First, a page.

In the Old Church Frank Whitehead was succeeded in 1938 by the Revd Reginald Hugh Cadman who was to stay a relatively short period of only seven years.  The Revd Cadman lived almost next door to the church and was a bachelor who lived with his mother.  His ministry was neither exciting or eventful and he appears to have had rather a quiet time at the church, seemingly biding his time.  Parishioners describe him as an uninspiring man who simply went about the business of doing the various things required of him as incumbent, but not necessarily bringing any new or innovative ideas into being.  At the end of his seven years he left to go to the Diocese of Truro and lived and in fact retired in Cornwall.  It should be remembered that the ministry of Cadman took place during the whole of the Second World War and consequently a time of great upheaval where little could actually happen and where ministers throughout the whole country simply bided their time and maintained their churches in the best way they could.  I think it would be better to record his ministry as one of maintenance giving security to those who waited for loved ones away in the war.

 

Reginald Cadman was succeeded in 1946 by the Revd Charles James Saunders who moved to the parish from Holy Trinity, Bardsley.  The Revd Saunders had spent a great deal of time serving in His Majesty's Forces during the First World War and was decorated with the Military Cross.  Though there are no records to prove that Mr Saunders was a sick man, it is believed by many that he was a casualty of the war.  Shell shock was very common amongst the soldiers and many of the parishioners of Old St  George's felt that their new incumbent had suffered this particular kind of psychological stress.  Charles Saunders' ministry  lasted only two years and ended tragically in his suicide on 2nd June, 1948. 

 

It was not long after he had arrived at the church that many of the parishioners who had been lifelong members of the church and community, began to receive rather defamatory and insulting letters concerning their personal lives.  Though none of the accusations were true, they caused great turmoil amongst the congregation and initiated a police investigation.  It was determined that some of the letters sent to the parishioners were typed on a particular typewriter that gave an offset on one of the letters, and this was the downfall of the vicar of the parish.  Subsequent police investigations showed that the letters had been produced on the typewriter of Mr Saunders and that others which had been written by hand matched the handwriting of the incumbent.  Detective Sergeant Charles Mitchell interviewed the vicar on Saturday 29th May and explained the situation.  Mr Saunders replied when it was suggested that he might be involved: "Do you think a man in my position would do that?"

 

The police produced a prima - facie case against the vicar but they chose not to arrest him at that time.  Mr Saunders knowing all of this, decided it was best to go away on a holiday with a friend of his to the Lake District.   Whilst on holiday, Mr Saunders became quite ill and visited a local doctor complaining of chest pain.  The doctor diagnosed a mild heart attack and prescribed Aspirin asking the vicar to return the following day so that he could be admitted to hospital.  The following day he was dead.

 

The Coroner did not express any opinion concerning the letters, but heard evidence to suggest that the incumbent was under considerable stress as a result of the police investigation.  The Coroner recorded a verdict that, "Mr Saunders committed suicide whilst the balance of his mind was disturbed".  He had died as a result of Aspirin overdose.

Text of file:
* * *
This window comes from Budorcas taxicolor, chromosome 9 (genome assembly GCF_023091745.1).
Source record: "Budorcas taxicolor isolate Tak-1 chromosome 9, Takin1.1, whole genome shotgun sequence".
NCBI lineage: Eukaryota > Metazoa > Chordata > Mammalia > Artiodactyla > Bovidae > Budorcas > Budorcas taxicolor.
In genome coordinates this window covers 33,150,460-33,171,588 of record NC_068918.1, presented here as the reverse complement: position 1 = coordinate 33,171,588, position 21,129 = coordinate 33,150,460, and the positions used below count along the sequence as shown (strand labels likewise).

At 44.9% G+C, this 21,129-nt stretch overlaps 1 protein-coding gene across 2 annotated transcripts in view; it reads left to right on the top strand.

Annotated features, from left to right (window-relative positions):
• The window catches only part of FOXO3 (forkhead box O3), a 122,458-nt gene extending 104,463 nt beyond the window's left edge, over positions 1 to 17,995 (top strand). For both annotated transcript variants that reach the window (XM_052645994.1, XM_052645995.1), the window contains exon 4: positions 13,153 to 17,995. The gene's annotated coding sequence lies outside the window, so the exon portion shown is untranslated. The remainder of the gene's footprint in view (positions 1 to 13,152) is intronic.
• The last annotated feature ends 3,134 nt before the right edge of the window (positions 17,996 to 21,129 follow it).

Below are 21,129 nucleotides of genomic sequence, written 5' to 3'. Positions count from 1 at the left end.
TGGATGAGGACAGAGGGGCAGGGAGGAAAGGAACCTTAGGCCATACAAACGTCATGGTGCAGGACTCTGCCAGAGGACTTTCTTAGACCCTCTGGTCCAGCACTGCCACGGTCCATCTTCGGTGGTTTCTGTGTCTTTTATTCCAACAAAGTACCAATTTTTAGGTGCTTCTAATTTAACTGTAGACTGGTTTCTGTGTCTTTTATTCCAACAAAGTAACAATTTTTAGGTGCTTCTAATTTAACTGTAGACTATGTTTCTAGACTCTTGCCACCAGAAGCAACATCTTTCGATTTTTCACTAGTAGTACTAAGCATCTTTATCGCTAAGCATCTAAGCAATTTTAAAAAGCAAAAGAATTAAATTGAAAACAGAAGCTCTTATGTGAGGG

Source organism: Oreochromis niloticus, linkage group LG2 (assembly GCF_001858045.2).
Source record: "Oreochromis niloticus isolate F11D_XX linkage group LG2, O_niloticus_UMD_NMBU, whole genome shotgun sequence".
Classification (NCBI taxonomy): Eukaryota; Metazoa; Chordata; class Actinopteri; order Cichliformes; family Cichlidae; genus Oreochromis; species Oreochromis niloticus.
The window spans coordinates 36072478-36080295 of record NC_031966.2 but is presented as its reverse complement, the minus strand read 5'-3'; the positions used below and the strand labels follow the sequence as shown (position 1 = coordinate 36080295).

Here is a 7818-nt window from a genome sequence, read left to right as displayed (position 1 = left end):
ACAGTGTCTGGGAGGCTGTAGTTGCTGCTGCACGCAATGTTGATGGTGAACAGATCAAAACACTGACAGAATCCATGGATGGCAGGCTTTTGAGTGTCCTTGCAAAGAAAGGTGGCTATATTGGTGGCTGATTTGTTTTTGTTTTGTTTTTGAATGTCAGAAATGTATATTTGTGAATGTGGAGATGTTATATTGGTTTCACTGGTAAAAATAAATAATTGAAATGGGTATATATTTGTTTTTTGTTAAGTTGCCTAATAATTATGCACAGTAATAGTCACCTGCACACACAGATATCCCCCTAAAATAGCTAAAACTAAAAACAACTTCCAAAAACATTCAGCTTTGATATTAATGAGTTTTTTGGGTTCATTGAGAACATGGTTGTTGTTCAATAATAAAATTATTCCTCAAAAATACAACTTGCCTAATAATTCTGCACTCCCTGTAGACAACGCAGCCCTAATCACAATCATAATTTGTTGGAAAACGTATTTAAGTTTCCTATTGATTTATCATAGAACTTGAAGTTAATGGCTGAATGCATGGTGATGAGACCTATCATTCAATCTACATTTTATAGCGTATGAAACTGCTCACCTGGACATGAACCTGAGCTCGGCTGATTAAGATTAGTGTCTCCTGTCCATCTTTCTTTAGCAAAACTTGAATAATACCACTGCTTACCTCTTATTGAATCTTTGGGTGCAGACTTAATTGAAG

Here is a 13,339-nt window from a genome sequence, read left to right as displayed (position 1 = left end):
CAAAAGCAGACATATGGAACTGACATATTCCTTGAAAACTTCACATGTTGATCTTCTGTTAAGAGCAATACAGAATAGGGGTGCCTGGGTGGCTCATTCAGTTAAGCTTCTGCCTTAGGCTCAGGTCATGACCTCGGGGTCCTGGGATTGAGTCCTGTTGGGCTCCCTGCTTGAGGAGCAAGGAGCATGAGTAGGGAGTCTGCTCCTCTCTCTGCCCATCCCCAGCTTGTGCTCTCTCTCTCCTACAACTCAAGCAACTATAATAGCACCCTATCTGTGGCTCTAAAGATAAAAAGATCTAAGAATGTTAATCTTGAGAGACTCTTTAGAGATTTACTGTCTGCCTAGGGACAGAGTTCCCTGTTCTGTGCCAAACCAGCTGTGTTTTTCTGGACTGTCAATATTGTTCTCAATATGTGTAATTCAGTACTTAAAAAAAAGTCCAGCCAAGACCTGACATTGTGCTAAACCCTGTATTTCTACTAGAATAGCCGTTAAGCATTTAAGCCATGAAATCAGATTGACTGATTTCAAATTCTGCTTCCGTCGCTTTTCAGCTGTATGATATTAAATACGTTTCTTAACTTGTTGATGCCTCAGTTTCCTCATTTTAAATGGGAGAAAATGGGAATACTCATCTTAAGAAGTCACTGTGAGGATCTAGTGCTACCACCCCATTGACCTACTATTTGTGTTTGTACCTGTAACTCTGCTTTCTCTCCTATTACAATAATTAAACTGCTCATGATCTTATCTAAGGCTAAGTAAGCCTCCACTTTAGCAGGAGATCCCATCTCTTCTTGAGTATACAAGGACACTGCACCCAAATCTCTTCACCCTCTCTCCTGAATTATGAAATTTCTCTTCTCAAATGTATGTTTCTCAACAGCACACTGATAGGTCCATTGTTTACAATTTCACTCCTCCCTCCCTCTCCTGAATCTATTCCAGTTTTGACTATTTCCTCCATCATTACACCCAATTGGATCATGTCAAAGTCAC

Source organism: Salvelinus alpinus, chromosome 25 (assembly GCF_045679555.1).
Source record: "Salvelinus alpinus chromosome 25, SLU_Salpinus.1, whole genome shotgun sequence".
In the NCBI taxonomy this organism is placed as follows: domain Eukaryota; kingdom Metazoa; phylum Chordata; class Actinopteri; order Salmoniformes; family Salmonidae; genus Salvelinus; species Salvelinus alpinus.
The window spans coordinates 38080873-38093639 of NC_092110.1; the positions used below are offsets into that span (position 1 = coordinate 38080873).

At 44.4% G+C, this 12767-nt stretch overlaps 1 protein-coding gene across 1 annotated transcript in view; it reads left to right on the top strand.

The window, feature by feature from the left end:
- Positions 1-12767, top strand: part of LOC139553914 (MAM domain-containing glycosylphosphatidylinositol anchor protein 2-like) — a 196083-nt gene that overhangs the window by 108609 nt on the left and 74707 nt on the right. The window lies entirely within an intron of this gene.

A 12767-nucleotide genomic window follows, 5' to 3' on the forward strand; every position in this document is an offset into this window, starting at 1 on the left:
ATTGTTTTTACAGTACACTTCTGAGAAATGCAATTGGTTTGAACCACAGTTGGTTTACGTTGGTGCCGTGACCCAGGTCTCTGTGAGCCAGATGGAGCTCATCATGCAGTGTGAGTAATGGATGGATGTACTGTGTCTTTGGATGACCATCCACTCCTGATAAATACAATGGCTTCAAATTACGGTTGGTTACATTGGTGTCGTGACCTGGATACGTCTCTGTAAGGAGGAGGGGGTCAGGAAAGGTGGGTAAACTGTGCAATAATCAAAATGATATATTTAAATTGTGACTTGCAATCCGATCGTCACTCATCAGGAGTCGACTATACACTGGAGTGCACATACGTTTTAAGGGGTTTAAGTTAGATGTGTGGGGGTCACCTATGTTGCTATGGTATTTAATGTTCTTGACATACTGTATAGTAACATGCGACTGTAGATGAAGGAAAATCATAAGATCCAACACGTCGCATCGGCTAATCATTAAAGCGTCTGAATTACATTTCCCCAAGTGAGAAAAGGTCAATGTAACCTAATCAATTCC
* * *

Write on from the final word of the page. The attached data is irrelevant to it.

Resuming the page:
The death of Charles Saunders obviously affected the whole parish and community alike and it was nearly a year before a successor could be appointed.  The Revd William George McGowan was appointed in 1949 and was warmly greeted by all concerned with the hope that they could look once again to a more stable period.  This, however, was not to be the case and though Mr McGowan was a "much loved and admired vicar" his ministry was to last only four years which really gave the parishioners no time to re adjust to this new man and the situation.  His reasons for leaving the parish are unclear and from the end of his ministry and the appointment of his successor in 1954, the church began to hear of the disheartening moves toward a closure of the building. 

 

The Revd John Penrose was appointed in 1954 but only remained three years.  He had a very uneventful ministry.  People were discontented and began to leave the church.  Talk of closure was commonplace and the feelings of the people were at a very low ebb.  The building had fallen into disrepair and cracks, presumably caused by subsidence, had begun to appear in the north and south east walls of the church.  Architects' reports on the building showed that there was a serious problem and this is perhaps one of the reasons why John Penrose left the church. 

 

It would be true to say that the new church fared little better.  For in 1952 the Revd George Leonard Eakins succeeded Stanley Stirrup as incumbent of New St George's.  He too was to remain until 1957 and came to a church that was very much in spiritual turmoil after the hectic ministry of Stanley Stirrup.  Leonard Eakins was no match for this volatile situation for he was a very sick man.  He complained frequently of extreme headaches and was constantly unable to attend to his business within the parish. 

 

He did have a particular interest in education and was an exceptionally intelligent man.  School teachers of the time speak highly of his commitment and his interest in the schools and of the considerably able contribution that he made.  Sadly his illness continued and he was persuaded to reconsider his ministry and perhaps move to a less demanding post. 

 

1957 was to be a watershed for both the churches.  It was a time of looking ahead to a different kind of future than had been understood by anyone before.  The church of Old St George was now in physical decay and people were no longer flocking to be part of the worshipping community, though the school continued to thrive.  The New church had had an eventful time with Stanley Stirrup and a rather sad time with his successor, and so both churches hoped for a new beginning in that year of 1957.